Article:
A Tramp Abroad

A Tramp Abroad

3.85 (1,775 ratings by Goodreads)
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Twain's account of travelling in Europe, A TRAMP ABROAD (1880), sparkles with the author's shrewd observations and highly opinionated comments on Old World culture, and showcases his unparalleled ability to integrate humorous sketches, autobiographical tidbits, and historical anecdotes in a consistently entertaining narrative. Cast in the form of a walking tour through Germany, Switzerland, France and Italy, A TRAMP ABROAD includes among its adventures a voyage by raft down the Neckar and an ascent of Mount Blanc by telescope, as well as the author's attempts to study art - a wholly imagined activity Twain 'authenticated' with his own wonderfully primitive pictures included in this volume.show more

Product details

  • Paperback | 448 pages
  • 130 x 194 x 22mm | 699.99g
  • Penguin Books Ltd
  • London, United Kingdom
  • English
  • Revised ed.
  • b&w line drawings
  • 0140436081
  • 9780140436082
  • 124,055

About Mark Twain

Born Samuel Langhorne Clemens in 1835, Mark Twain spent his youth in Hannibal, Missouri, which forms the setting for his two greatest works, The Adventures of Tom Sawyer and The Adventures of Huckleberry Finn. Trying his hand at printing, typesetting and then gold-mining, the former steam-boat pilot eventually found his calling in journalism and travel writing. Dubbed 'the father of American literature' by William Faulkner, Twain died in 1910 after a colourful life of travelling, bankruptcy and great literary success.show more

Review quote

["A Tramp Abroad"] is delicious, whether you open it at the sojourn in Heidelberg, or the voyage down the Neckar on a raft, or mountaineering in Switzerland, or the excursion beyond the Alps into Italy. William Dean Howells"show more

Review Text

"In my opinion the omitted chapters are strained in theft humor and contain much superfluous or irrelevant matter." So here is Twain's 1880 European travel book with nine of its chapters removed, eight others pared down, and all the punctuation modernized - "without inserting any language of my own, not even the briefest conjunctions." Very commendable. But what Neider has inserted is his own taste and network of expectations, a mind-set that has him reaching for the blue pencil whenever he finds Mark's "artistic conscience to be dozing more than usual." Legends, for instance. Twain seemed to be fascinated by them, retelling them, musing on their development; filler, says Neider, so good-bye Lorelei, Dilsberg Castle, and the Cave of the Specter. Likewise Mark's interest in natural history (glaciers and other boring stuff like that). And when Mark gets "silly" about the pretentious use of foreign words - as he does, with some delightful results, in the omitted "Harris Climbs Mountains for Me" - Neider gets itchy and A Tramp Abroad gets shorter. The issue, of course, is not whether Neider's taste is good or bad, but that any reader of a collection of pieces has the ability - and the inalienable right - to skim or skip or, just possibly, settle down with something as un-Mark-Twain as the Lorelei; no one interested enough to pick up A Tramp Abroad needs Neider's help in finding its goodies, and Mark Twain doesn't need his lapses, if lapses they be, swept behind the typesetting machine. "If I may venture to say it myself, this edited version of the Tramp is now a thoroughly delicious book free of the padding demands of subscription publishing. . . ." What next? How about those boring stretches going on and on about fog in Bleak House? After all, Dickens had those incredible padding demands of serial publishing to contend with, and. . . . (Kirkus Reviews)show more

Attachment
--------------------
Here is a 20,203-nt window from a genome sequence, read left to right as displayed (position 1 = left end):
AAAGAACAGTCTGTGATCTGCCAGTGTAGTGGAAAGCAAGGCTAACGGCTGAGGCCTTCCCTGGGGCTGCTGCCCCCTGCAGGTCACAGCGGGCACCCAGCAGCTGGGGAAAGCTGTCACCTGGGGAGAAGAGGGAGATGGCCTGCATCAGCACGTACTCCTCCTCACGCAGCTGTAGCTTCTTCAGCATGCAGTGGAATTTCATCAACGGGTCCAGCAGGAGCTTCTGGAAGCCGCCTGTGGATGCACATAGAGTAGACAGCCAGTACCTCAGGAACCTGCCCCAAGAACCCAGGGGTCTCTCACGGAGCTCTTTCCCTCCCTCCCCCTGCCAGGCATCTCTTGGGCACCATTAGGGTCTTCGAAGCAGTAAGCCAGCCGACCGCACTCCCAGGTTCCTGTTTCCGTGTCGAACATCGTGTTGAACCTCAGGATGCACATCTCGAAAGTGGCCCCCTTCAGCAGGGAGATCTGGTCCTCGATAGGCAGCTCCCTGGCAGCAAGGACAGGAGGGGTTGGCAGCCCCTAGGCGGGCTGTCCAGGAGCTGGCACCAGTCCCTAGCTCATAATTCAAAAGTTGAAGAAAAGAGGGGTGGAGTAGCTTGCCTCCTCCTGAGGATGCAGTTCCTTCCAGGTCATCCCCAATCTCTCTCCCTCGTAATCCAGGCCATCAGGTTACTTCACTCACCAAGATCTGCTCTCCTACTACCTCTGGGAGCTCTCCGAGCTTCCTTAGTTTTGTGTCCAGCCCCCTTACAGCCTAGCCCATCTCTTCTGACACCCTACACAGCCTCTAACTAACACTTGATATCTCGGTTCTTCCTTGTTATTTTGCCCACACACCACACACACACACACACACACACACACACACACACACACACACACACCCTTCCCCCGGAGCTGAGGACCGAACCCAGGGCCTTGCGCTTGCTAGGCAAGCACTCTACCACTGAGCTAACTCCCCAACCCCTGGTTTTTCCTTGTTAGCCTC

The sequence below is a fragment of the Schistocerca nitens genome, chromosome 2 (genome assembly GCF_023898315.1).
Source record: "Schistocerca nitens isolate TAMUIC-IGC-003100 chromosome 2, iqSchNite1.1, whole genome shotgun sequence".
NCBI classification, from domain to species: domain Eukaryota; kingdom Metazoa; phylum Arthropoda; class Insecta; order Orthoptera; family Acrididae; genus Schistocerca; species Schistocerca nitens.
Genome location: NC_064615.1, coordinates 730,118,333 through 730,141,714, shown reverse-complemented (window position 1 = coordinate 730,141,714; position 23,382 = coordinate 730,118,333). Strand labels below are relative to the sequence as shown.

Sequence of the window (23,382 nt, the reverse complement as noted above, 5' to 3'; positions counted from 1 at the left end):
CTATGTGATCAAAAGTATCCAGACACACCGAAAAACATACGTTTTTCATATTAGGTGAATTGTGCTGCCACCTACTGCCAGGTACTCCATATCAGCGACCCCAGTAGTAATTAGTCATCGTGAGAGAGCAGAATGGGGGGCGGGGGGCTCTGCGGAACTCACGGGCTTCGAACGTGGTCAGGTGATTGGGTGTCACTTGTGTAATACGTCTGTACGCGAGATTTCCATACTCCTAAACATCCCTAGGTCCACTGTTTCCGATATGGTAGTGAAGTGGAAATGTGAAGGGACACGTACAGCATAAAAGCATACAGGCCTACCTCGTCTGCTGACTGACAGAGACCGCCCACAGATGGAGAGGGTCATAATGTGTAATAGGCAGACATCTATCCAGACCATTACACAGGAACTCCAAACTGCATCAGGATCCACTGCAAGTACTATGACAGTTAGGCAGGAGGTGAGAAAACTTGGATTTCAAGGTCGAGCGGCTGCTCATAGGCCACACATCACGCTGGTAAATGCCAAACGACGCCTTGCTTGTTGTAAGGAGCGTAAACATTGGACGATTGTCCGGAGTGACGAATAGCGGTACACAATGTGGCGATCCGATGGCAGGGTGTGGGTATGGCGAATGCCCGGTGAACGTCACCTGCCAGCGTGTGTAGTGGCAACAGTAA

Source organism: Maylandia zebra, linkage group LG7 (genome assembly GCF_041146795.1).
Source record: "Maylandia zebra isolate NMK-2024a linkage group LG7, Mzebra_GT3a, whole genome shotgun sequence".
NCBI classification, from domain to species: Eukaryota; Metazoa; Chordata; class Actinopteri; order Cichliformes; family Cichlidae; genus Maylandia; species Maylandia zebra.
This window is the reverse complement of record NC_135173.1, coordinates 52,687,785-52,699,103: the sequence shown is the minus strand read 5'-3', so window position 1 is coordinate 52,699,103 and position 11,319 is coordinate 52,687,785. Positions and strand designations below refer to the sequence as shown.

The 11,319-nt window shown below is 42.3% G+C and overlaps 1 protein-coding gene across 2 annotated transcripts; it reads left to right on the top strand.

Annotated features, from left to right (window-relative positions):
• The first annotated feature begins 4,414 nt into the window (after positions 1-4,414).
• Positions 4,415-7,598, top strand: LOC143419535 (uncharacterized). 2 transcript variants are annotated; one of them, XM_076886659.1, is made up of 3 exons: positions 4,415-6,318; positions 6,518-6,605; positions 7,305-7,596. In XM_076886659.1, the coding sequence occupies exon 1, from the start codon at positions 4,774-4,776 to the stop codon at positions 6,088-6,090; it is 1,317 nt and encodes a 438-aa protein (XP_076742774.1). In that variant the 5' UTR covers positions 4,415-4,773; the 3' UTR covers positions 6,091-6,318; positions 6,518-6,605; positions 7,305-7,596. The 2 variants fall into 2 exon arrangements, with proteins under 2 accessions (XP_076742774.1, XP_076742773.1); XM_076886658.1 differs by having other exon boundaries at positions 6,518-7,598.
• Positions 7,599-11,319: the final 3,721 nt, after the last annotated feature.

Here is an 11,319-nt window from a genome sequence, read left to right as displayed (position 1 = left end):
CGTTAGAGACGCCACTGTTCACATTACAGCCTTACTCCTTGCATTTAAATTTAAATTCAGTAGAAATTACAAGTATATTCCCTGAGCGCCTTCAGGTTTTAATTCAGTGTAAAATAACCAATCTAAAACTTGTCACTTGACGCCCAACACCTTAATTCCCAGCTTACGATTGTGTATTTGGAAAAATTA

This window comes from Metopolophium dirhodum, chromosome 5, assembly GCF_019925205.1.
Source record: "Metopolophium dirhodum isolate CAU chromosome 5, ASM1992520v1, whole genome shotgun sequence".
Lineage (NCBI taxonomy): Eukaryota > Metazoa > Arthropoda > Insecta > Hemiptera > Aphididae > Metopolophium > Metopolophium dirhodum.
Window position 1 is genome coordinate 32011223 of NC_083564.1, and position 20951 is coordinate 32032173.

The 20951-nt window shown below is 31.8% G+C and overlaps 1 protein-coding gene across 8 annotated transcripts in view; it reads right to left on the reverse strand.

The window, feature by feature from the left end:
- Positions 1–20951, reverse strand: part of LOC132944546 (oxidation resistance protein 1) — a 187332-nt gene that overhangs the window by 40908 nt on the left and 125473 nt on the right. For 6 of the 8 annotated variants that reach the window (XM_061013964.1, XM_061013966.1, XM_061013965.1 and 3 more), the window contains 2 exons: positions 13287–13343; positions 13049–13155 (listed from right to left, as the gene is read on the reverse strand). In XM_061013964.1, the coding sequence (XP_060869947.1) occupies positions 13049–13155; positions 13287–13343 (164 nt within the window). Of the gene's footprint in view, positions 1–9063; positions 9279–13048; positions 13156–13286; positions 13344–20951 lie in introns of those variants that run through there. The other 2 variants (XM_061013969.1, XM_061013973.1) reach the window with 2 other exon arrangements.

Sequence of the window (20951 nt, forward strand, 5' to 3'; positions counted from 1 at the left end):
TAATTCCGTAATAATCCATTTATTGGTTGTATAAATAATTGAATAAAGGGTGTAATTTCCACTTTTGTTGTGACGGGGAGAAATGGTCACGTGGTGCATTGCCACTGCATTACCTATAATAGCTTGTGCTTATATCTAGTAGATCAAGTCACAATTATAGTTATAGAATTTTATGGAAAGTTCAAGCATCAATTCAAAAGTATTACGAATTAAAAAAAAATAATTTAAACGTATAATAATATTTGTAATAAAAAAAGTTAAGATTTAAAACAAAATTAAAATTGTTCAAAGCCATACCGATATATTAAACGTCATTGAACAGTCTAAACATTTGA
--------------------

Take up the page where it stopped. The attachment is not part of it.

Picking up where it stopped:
Rating details

1,775 ratings
3.85 out of 5 stars
5 27% (478)
4 41% (719)
3 25% (440)
2 7% (120)
1 1% (18)
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